Home About us Editorial board Search Ahead of print Current issue Archives Submit article Instructions Subscribe Contacts Login 
Print this page Email this page Users Online: 423

  Table of Contents  
LETTER TO THE EDITOR
Year : 2019  |  Volume : 12  |  Issue : 6  |  Page : 554-555  

Oromandibular dystonia and botulinum neurotoxin: An overview


1 Department of Neurology, Federal University of Santa Maria, Santa Maria, Brazil
2 Department of Medicine, Federal University of Santa Maria, Santa Maria, Brazil

Date of Web Publication17-Oct-2019

Correspondence Address:
Jamir Pitton Rissardo
Department of Neurology, Federal University of Santa Maria, Santa Maria
Brazil
Login to access the Email id

Source of Support: None, Conflict of Interest: None


DOI: 10.4103/mjdrdypu.mjdrdypu_254_19

Rights and Permissions

How to cite this article:
Rissardo JP, Fornari Caprara AL. Oromandibular dystonia and botulinum neurotoxin: An overview. Med J DY Patil Vidyapeeth 2019;12:554-5

How to cite this URL:
Rissardo JP, Fornari Caprara AL. Oromandibular dystonia and botulinum neurotoxin: An overview. Med J DY Patil Vidyapeeth [serial online] 2019 [cited 2019 Nov 12];12:554-5. Available from: http://www.mjdrdypv.org/text.asp?2019/12/6/554/269429



Dear Sir,

We read an article on “Medical Journal of Dr. D.Y. Patil University” with great interest. Shailaja et al. reported two cases of oromandibular dystonia (OMD) who were initially misdiagnosed, but later responded well to appropriate therapy. The first patient was diagnosed with dissociative motor disorder, and the other was without a clear diagnosis along a period of almost 2 years.[1]

Albanese et al. in 2013 defined dystonia as a movement disorder with sustained or intermittent muscle contractions causing abnormal, often repetitive, movements, postures, or both. In this context, OMD is a type of focal dystonia involving the mouth, jaw, and tongue causing involuntary jaw closure or opening, deviation of the jaw, facial grimacing, and tongue movements.[2]

We would like to address two recent systematic reviews with botulinum toxin (BoNT) in the management of OMD, which we think that together with the study of Shailaja et al. could lead to a better understanding of the treatment of this disorder.[1]

The study of Comella in 2018 concluded that the use of BoNT is not yet established and the studies available are single small controlled. She explained that the lack of large controlled studies could preclude any conclusion on the efficacy and safety of this medication. However, the available data suggest that BoNT may be the most effective treatment available and the more important medication to improve quality of life.[3]

In 2019, Dadgardoust et al. made a systematic review with meta-analysis. Their results showed that BoNT is efficacious in OMD by reducing dystonic movements and is generally considered a safe injection. Furthermore, they stated that their results with OMD are congruent with the BoNT for the previous data with focal dystonia.[4]

Based on these two reviews and other reports, we made a table with the type of OMD, injection site, recommended doses of BoNT, and possible adverse effects [Table 1]. We found some interesting characteristics in these reviews. First, Dadgardoust et al. found positive results, but the majority of the studies analyzed are single small controlled study, open-label observational studies, or retrospective chart reviews. Second, the majority of adverse effects reported with BoNT in OMD are related to formulation. We assumed that probably the continued improvements in the BoNT formulations and techniques lead to the markable decrease in the percentages of adverse effects from 62.2% to 2.38%. Third, we believe that both the rarity and the complexity of this movement disorder could influence in the previous data.[3],[4],[5]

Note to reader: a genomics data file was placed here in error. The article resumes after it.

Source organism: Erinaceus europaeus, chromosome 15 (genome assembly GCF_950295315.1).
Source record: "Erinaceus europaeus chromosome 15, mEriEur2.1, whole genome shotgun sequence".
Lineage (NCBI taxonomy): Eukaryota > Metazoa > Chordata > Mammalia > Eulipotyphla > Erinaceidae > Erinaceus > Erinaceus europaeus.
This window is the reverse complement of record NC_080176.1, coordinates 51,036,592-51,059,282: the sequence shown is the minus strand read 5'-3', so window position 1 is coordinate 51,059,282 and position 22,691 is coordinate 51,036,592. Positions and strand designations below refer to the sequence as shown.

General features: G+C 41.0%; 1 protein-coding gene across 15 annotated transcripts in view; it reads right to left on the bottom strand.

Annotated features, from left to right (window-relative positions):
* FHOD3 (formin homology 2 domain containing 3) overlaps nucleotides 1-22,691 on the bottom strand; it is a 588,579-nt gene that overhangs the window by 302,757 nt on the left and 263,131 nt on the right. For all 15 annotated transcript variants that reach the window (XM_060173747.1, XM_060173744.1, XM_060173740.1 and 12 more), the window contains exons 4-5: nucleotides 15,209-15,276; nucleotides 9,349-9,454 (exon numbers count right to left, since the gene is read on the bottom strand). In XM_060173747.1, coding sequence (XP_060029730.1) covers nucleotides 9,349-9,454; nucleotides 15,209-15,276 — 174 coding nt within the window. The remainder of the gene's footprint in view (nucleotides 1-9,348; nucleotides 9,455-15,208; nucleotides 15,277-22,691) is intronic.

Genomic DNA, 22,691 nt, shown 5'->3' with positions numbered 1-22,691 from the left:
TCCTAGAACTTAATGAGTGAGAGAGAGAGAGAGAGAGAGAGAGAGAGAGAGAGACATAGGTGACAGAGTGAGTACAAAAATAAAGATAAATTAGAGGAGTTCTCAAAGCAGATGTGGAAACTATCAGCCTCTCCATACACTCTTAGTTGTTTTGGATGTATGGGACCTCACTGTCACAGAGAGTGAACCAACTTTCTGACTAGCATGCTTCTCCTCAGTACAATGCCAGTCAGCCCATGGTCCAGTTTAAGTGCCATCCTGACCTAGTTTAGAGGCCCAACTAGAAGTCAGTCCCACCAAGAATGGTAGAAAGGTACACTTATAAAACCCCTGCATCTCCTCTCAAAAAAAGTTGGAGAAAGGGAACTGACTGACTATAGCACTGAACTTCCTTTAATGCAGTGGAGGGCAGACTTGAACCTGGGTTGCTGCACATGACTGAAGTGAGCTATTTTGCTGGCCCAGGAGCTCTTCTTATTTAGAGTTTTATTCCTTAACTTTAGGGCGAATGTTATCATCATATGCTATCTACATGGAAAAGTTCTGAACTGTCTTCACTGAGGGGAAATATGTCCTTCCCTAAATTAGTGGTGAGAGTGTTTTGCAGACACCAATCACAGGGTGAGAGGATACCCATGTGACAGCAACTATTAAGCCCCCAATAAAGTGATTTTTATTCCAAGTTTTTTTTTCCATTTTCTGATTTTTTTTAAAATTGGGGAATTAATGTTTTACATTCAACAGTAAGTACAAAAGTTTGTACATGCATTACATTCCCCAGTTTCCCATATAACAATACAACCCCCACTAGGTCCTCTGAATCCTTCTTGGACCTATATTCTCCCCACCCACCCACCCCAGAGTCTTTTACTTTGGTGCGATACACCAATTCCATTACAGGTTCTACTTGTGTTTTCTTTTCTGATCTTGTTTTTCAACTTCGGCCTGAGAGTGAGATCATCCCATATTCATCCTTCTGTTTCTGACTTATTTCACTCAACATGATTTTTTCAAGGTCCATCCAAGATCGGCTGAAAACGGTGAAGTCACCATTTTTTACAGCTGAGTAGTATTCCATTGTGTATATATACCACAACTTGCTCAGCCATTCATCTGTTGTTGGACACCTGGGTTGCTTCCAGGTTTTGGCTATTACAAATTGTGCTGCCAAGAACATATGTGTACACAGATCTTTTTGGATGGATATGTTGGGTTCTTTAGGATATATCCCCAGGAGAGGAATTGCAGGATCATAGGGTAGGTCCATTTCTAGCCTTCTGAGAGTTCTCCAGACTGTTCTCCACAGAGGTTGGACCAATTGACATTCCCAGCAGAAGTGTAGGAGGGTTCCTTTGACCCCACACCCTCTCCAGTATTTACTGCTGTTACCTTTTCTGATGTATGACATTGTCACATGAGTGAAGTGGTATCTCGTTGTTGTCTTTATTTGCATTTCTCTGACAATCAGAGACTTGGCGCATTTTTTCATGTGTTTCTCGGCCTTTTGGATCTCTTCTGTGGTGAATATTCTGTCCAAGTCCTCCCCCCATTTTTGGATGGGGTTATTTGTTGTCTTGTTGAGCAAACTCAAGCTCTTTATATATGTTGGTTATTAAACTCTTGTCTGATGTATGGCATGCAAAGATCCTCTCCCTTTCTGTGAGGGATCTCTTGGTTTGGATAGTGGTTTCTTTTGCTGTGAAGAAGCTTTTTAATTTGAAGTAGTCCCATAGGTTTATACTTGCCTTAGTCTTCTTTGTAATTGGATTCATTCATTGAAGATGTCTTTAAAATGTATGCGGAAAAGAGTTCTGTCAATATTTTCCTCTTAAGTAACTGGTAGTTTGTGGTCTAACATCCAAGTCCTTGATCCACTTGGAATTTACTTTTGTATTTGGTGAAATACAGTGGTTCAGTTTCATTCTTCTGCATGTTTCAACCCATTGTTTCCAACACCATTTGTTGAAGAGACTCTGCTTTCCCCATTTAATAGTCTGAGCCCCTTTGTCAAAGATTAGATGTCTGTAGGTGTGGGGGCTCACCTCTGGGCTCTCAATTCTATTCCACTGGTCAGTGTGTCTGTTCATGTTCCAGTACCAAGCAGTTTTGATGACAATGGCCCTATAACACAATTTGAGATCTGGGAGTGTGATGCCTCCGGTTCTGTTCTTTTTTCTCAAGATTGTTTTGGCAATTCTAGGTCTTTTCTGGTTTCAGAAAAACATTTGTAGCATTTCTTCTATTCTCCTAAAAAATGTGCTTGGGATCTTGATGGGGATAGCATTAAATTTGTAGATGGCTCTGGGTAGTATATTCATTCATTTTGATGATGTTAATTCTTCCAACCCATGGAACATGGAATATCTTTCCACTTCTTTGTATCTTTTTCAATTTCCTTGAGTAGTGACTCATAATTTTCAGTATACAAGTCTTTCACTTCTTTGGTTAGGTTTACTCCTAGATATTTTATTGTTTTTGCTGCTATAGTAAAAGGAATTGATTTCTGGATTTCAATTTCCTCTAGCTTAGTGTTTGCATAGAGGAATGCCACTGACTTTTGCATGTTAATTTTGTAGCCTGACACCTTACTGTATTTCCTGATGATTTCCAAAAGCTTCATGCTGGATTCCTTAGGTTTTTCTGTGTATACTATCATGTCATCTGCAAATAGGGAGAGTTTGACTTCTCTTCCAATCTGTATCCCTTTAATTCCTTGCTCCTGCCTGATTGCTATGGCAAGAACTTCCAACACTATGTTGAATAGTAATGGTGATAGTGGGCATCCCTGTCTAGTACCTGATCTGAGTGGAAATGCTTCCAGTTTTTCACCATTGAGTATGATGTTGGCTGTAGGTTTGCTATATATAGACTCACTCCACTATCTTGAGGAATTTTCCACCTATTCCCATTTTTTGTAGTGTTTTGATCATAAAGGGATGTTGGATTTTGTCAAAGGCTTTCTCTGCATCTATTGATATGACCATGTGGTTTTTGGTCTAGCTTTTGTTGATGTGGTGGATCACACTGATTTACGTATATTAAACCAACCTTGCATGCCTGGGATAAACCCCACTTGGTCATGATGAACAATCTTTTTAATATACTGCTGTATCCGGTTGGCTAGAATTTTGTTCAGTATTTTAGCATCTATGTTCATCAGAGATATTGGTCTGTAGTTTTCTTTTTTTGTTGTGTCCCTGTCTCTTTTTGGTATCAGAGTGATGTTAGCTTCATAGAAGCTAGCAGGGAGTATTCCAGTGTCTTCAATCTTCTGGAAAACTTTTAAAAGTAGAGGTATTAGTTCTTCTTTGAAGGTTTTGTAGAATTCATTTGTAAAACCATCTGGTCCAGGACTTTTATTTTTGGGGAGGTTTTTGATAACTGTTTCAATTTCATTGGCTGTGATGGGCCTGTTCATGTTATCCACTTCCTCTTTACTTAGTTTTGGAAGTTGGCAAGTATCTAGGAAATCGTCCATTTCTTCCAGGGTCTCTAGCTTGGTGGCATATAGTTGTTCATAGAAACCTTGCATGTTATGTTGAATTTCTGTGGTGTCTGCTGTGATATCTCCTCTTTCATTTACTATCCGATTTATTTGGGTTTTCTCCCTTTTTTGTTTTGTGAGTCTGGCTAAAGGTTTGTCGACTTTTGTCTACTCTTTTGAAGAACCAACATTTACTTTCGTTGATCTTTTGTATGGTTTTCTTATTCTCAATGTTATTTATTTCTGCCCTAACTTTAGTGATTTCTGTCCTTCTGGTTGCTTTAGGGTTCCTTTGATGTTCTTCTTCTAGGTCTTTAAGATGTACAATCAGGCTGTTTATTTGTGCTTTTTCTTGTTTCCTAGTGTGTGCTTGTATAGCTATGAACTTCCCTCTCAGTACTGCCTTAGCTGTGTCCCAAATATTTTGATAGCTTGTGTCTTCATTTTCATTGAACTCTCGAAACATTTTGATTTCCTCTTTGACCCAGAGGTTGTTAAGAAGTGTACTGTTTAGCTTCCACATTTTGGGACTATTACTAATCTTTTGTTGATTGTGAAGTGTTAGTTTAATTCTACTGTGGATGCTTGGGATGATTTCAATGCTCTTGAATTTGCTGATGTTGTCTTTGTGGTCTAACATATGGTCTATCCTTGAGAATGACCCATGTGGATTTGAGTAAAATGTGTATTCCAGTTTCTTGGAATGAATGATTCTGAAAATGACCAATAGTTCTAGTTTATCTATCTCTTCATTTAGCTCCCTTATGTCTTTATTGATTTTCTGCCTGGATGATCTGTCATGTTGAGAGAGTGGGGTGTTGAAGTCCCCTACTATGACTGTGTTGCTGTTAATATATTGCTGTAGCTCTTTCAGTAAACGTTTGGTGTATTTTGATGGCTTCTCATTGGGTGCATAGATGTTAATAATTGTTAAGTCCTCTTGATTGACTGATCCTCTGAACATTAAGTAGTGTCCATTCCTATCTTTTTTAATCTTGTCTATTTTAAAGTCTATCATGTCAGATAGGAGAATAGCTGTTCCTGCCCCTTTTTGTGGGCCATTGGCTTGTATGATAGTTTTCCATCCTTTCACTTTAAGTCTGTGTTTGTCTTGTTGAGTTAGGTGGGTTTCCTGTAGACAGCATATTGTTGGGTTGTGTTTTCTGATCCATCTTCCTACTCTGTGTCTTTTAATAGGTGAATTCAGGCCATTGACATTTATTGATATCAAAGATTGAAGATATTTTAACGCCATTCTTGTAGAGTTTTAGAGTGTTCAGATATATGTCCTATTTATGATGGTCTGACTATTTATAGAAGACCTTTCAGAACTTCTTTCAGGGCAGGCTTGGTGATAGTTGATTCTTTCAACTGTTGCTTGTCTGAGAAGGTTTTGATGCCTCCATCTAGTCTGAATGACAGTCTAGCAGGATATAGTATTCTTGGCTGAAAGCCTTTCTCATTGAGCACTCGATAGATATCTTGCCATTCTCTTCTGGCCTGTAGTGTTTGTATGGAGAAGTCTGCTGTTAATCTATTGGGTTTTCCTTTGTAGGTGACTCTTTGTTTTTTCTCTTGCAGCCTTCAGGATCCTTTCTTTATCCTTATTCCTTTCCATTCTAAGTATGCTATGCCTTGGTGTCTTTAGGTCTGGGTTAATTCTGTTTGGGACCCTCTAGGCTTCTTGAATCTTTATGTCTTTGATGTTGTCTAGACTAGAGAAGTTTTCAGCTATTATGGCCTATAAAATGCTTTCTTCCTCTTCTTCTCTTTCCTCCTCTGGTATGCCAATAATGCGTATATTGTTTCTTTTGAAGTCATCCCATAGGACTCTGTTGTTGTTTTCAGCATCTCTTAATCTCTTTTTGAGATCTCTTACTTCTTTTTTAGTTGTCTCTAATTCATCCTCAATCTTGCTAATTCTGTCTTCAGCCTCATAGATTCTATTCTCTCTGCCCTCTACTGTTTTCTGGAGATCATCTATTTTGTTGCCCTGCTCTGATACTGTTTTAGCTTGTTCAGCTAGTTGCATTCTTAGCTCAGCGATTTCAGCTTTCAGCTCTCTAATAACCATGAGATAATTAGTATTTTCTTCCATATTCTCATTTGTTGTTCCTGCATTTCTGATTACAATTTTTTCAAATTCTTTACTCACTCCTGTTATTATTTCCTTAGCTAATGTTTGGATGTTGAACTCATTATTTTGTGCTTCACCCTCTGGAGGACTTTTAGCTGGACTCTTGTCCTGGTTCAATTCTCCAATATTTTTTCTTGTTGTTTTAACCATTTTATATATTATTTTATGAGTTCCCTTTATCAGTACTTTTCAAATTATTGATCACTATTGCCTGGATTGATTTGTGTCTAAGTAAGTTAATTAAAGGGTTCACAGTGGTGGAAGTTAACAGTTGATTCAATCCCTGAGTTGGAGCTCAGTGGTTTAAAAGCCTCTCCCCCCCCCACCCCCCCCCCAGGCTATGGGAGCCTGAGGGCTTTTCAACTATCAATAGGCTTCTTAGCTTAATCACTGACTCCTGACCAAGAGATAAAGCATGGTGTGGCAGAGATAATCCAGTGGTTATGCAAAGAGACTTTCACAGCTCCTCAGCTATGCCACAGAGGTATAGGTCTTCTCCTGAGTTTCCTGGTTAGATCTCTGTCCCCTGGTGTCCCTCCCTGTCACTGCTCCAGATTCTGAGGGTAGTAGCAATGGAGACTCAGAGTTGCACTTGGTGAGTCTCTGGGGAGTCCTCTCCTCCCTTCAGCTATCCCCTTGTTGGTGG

Table 1: Type of oromandibular dystonia, injection site, recommended doses of botulinum toxin, and possible adverse effects

Click here to view


In summary, the case reported by Shailaja et al. puts in evidence important discussions about the OMD such as the socially embarrassing, misdiagnosis, and multiple consultations with different physicians. Therefore, case reports like this are essential for the awareness of rare diseases, mainly among general practitioners.

Financial support and sponsorship

Nil.

Conflicts of interest

There are no conflicts of interest.



 
  References Top

1.
Shailaja B, Chaudhury S, Rohatgi S, Saldanha D. Oromandibular dystonia: A rare clinical entity. Med J Dr. DY Patil Vidyapeeth 2019 1;12:370.  Back to cited text no. 1
    
2.
Albanese A, Bhatia K, Bressman SB, Delong MR, Fahn S, Fung VS, et al. Phenomenology and classification of dystonia: A consensus update. Mov Disord 2013;28:863-73.  Back to cited text no. 2
    
3.
Comella CL. Systematic review of botulinum toxin treatment for oromandibular dystonia. Toxicon 2018;147:96-9.  Back to cited text no. 3
    
4.
Dadgardoust PD, Rosales RL, Asuncion RM, Dressler D. Botulinum neurotoxin a therapy efficacy and safety for oromandibular dystonia: A meta-analysis. J Neural Transm (Vienna) 2019;126:141-8.  Back to cited text no. 4
    
5.
Jankovic J. An update on new and unique uses of botulinum toxin in movement disorders. Toxicon 2018;147:84-8.  Back to cited text no. 5
    



 
 
    Tables

  [Table 1]



 

Top
   
 
  Search
 
    Similar in PUBMED
   Search Pubmed for
   Search in Google Scholar for
    Access Statistics
    Email Alert *
    Add to My List *
* Registration required (free)  

 
  In this article
   References
   Article Tables

 Article Access Statistics
    Viewed45    
    Printed0    
    Emailed0    
    PDF Downloaded10    
    Comments [Add]    

Recommend this journal